Elevated Salads

Rabbit food? We think not! Salads can be some of the most satisfying meals on the planet, and are often packed with raw foods. You don’t have to just stick to lettuce and dressing though! Break out the cheese grater (or better yet a food processor!) and go to town shredding up carrots, apples, beets, cucumbers and whatever else you like eating raw. Sprinkle your shredded vegetables on top of your favorite greens, add some raw seeds or nuts, toss in some vinaigrette and voila! There’s no shortage of salad inspiration online and in cookbooks. Salads can literally take on the characteristic of almost any cuisine, from Chinese to French, and American to Polynesian. Don’t let yourself or your salads down!


Oh yeah. Slaws are simple—and they keep great in the fridge! Whip up a delicious batch on the weekend for weekday nibbles that get tastier each day. They may not last long though (you might just polish them off). We recommend a base of cabbage, kale, collard greens or brussel sprouts—the thick leaves of these brassicas work well marinating in a slaw. Don’t stop there though! You can add in root veggies like carrots, winter radish, beets or even salad turnips. Dried fruits work wonderfully in slaws—they plump as they marinade, and add sweetness not to mention textural contrast and added nutrition.

So, whether you go all out and dehydrate fruits to use in your own homemade slaws, or juice veggies to make your own salad vinaigrettes; or simply try a few ideas mentioned above, we’re sure you will continue to fall in love with raw veggies just like we do every day! How do you do raw? Let us know on Facebook and Instagram !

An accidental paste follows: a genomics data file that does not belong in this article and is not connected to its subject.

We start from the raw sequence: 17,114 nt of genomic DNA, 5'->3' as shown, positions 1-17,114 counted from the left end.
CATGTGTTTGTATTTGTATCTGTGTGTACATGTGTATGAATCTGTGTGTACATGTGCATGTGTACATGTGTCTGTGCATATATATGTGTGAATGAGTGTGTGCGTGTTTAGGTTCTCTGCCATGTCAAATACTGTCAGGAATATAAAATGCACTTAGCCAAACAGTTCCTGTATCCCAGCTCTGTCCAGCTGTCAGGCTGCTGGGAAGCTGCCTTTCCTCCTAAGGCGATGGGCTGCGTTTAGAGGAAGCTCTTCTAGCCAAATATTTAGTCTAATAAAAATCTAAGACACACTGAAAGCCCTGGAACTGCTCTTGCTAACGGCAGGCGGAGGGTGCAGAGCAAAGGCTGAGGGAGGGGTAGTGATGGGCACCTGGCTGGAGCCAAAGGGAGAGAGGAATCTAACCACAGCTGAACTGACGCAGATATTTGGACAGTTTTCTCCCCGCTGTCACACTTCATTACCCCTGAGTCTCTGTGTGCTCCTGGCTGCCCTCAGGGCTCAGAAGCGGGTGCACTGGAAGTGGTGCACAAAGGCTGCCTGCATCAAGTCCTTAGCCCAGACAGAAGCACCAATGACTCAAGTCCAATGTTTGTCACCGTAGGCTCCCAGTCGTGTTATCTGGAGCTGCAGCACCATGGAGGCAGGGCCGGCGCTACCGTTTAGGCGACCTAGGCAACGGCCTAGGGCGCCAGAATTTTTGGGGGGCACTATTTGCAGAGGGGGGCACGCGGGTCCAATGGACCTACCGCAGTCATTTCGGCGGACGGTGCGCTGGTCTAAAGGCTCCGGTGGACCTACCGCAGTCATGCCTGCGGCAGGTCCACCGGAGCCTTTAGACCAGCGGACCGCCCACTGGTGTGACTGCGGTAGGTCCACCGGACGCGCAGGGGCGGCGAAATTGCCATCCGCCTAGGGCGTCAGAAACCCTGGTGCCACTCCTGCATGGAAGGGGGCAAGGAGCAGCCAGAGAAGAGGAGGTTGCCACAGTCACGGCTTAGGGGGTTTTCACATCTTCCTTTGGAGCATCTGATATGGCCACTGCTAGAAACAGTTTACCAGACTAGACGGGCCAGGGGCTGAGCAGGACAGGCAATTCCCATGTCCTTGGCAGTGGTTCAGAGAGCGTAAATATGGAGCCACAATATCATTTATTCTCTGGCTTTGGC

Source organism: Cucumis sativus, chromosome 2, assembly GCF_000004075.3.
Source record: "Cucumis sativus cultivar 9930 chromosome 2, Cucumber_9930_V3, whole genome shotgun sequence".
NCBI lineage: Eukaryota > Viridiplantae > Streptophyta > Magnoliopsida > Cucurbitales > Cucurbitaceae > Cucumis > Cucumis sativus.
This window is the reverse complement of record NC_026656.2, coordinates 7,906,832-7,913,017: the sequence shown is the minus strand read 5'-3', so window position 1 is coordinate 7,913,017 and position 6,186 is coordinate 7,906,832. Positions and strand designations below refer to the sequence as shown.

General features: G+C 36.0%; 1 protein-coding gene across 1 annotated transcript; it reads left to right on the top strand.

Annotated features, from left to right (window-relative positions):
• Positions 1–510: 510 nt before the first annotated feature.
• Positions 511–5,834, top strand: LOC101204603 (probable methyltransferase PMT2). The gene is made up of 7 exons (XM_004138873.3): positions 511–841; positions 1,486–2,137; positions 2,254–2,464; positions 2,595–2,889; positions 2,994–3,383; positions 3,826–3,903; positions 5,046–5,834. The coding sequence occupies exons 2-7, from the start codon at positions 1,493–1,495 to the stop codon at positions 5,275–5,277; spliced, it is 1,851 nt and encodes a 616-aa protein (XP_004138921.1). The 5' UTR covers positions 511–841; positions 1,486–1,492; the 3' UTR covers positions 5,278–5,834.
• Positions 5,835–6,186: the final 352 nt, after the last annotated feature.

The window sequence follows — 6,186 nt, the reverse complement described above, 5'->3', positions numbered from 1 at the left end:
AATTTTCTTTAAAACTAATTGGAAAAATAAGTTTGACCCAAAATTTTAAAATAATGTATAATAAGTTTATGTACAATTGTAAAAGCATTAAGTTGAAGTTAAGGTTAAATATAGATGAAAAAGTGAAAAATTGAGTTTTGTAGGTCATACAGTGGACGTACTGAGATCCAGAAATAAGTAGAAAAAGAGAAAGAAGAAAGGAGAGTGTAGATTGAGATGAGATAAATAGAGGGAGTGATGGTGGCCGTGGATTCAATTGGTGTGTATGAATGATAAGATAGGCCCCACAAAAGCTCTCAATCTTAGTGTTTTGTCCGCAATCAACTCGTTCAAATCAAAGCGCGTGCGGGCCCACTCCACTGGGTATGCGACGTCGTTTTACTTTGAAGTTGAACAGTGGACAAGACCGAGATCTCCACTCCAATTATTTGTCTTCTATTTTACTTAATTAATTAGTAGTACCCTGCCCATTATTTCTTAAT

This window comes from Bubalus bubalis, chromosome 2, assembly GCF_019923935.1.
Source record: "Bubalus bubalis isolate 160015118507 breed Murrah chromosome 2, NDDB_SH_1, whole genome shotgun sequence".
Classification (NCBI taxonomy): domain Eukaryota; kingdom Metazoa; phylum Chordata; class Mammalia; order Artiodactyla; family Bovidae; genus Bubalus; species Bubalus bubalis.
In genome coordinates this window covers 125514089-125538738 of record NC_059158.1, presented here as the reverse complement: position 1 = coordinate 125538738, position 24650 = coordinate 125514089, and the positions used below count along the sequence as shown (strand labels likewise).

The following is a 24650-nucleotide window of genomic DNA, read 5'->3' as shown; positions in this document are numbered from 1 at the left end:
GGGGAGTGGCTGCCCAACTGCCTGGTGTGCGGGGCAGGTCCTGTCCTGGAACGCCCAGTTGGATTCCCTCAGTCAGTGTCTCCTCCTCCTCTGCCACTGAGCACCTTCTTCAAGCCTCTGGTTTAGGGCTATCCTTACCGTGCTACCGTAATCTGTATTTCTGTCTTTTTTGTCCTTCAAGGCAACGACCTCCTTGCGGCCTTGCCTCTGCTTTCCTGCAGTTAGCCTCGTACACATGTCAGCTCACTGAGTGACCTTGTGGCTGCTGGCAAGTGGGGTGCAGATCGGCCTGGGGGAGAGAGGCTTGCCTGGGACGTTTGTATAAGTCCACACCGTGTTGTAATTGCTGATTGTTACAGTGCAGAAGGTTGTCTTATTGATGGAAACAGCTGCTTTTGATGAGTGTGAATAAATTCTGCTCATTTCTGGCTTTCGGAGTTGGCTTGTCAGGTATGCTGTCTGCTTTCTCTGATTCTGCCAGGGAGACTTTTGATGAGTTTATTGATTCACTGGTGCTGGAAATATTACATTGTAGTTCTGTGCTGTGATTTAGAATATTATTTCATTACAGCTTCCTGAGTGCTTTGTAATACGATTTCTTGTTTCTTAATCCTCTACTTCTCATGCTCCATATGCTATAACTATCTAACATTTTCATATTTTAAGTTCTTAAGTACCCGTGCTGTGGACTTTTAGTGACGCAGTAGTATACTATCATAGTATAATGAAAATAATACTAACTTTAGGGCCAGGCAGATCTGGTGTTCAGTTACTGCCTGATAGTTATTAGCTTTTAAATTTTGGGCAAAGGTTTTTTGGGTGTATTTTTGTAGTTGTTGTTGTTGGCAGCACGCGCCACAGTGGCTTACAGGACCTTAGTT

Homemade Mushroom Burgers


Vegan Mushroom Patties

1 pound fresh button mushrooms

1 red onion

1/2 cup raw sunflower seeds

1/2 cup rolled oats

1/4 cup breadcrumbs

1/4 cup fresh dill

1/4 teaspoon salt

canola oil for brushing the tops

6 pretzel buns

1/4 cup mango chutney

1 cup arugula


  • Prepare the pretzel buns and mango chutney

  • Preheat the oven to 400°F/200°C. 

  • Clean the mushrooms and cut them in half. Cook them in a pan without oil on medium to high heat until they are soft. Set aside and let them cool off a bit.

  • Peel and cut the red onion in rings. Slowly caramelize the red onion in a pan while adding bits of water when it starts to stick to the pan.

  • Transfer the cooked mushrooms and about 1/3 of the caramelized onions to the food processor. Add sunflower seeds, oats, breadcrumbs, fresh dill, and salt. Process until combined. You should be able to form 6 patties. If the mixture is too crumbly add tiny splashes of water, if it's too sticky add more breadcrumbs. 

  • Place the mushroom patties on a baking tray lined with parchment paper. Spray or brush them with oil. Bake the patties in the oven for 20-25 minutes, flipping them once halfway through. They should be slightly browned. 

  • Assemble your burgers: Slice the pretzel buns open, add fresh arugula, the mushroom patty, spread mango chutney on top and add leftover caramelized onions. Enjoy! 


These patties are great for freezing! Layer them between small sheets of parchment paper to prevent them from sticking together. Let them thaw after taking them out of the freezer and reheat in a pan with a little bit of oil.